What is Enteric fever? Should you be worried?

What is Enteric fever? Should you be worried? Photos:Stock/Canva

What is Enteric fever? Should you be worried?

A total of 115 cases of enteric fever have been reported in SA in 2022, but what is enteric fever? Should you be worried? Here is more info.

What is Enteric fever? Should you be worried?

What is Enteric fever? Should you be worried? Photos:Stock/Canva

The National Institute for Communicable Diseases (NICD) said a total of 115 cases of enteric fever had been reported in South Africa in 2022.

So let’s break it up and see what exactly enteric fever is and if we should be worried. 


Typhoid fever, also called enteric fever, or simply ‘typhoid’, is a systemic illness caused by a bacterial infection with Salmonella enterica subspecies enterica serotype Typhi or serotypes Paratyphi A, B or C. In the pre-antibiotic era, typhoid carried a mortality of 5-20%. 

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However, there are currently very effective antibiotics for treatment. In South Africa, typhoid is a notifiable condition, as it has outbreak potential.


Typhoid is transmitted by faeco-oral contact. The fecal–oral route (also called the oral–fecal route or orofecal route) describes a particular route of transmission of a disease wherein pathogens in fecal particles pass from one person to the mouth of another person.

The incubation period is usually 10-14 days (range 5-21 days). The infective dose is 100,000 organisms/ml

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  • Fever that starts low and increases daily, possibly reaching as high as 104.9 F (40.5 C)
  • Headache.
  • Weakness and fatigue.
  • Muscle aches.
  • Sweating.
  • Dry cough.
  • Loss of appetite and weight loss.
  • Stomach pain.


A total of 115 cases of enteric fever have been reported nationally in 2022 to date (20 July 2022) from eight different provinces.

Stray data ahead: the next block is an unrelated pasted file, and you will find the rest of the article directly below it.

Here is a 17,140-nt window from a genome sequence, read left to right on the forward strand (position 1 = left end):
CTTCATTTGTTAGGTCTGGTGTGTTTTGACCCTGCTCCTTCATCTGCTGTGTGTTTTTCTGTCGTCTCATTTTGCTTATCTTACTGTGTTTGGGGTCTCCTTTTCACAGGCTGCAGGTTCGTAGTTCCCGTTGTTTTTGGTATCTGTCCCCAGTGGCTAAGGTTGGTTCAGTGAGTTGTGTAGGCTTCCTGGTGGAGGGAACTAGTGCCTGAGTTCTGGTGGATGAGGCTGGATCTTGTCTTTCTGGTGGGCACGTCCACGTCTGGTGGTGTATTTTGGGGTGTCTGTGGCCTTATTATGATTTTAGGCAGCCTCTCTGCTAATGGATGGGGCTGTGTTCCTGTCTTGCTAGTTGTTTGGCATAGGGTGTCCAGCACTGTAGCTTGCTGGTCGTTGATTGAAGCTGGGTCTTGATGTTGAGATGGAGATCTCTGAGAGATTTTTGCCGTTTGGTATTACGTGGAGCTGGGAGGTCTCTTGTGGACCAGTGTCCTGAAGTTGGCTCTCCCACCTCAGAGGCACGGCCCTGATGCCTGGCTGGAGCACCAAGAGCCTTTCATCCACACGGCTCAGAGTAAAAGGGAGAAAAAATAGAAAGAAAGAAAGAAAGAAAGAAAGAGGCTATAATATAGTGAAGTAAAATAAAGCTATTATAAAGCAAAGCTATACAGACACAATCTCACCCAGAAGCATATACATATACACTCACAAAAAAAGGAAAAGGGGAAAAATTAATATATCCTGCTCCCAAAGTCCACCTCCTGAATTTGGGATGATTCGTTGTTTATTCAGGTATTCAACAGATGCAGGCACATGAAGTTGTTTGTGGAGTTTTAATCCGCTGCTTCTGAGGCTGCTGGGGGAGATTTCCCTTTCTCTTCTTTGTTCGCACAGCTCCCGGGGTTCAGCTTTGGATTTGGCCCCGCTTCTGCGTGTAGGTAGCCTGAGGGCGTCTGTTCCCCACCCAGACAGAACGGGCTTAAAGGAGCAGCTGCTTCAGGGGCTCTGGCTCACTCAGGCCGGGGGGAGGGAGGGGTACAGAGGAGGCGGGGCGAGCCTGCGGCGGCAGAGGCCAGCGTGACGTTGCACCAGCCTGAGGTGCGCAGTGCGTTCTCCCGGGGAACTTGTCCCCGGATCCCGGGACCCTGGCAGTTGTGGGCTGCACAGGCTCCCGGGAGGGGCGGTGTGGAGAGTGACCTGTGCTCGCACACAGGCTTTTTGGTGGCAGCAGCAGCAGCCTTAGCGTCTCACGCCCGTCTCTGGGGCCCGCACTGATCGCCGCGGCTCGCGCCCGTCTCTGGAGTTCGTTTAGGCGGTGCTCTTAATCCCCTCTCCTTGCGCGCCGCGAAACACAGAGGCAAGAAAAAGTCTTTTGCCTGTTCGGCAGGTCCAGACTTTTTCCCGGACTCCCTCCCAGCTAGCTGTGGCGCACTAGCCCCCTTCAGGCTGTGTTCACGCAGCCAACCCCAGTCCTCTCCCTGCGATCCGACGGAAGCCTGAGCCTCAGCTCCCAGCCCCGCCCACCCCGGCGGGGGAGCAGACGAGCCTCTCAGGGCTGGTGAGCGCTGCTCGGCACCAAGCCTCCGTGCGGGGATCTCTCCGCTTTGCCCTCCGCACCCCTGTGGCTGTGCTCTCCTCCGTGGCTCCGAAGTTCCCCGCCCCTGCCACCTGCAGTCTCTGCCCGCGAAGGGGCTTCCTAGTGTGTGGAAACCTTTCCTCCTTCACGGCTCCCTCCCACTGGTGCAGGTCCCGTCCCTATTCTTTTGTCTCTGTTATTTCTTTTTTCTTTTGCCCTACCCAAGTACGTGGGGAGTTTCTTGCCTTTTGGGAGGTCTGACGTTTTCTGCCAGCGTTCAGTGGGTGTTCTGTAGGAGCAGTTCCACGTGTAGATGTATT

Gauteng province reported most cases (51%; 59/115), followed by Western Cape province (18%; 21/115) and North West (14%; 16/115) as shown on table 1 below. Of the 59 cases reported from Gauteng province 53% (31/59) were reported from the City of Tshwane Metro. Most (68%; 21/31) of the cases reported from Tshwane were seen between May and July 2022.

What is Enteric fever? Should you be worried?


• Hand hygiene: Wash hands with soap and safe water before eating or preparing food, and after using the toilet or changing a baby’s nappy.

• Food safety practice: Follow the World Health Organization’s five keys to safer food: keep clean; separate raw and cooked; cook thoroughly; keep food at safe temperatures; and use safe water and raw materials.

• Using safe water: Contamination of municipal water is extremely unlikely to be the source of infection in any of these clusters. However, if people are concerned about the quality of water they use for drinking and cooking, then it is recommended to treat the water first by boiling it (place water in a clean container and bring to a boil for 1 minute) or treating it with household bleach (add 1 teaspoon(5mls) of household bleach (containing 3 to 5% chlorine concentration) to 20 litres of water, mix well and leave it to stand for at least 30 minutes before use).


Enteric fever is endemic in South Africa and sporadic cases are reported in most provinces every year. Following the enteric fever outbreaks in 2005-2006, the number of culture-confirmed cases has remained stable with less than 150 cases per year. Most cases are locally acquired because of ongoing low-level transmission in affected communities, but imported travel-related cases are also identified. Although most cases are sporadic, small clusters and, infrequently, larger outbreaks do occur. Although persons of all ages are at risk for disease, children aged 5 to 14 years are usually most affected. There are usually more cases in the summer months. Paratyphoid fever remains uncommon in South Africa, with infrequent travel-related cases reported. 1.7 Antimicrobial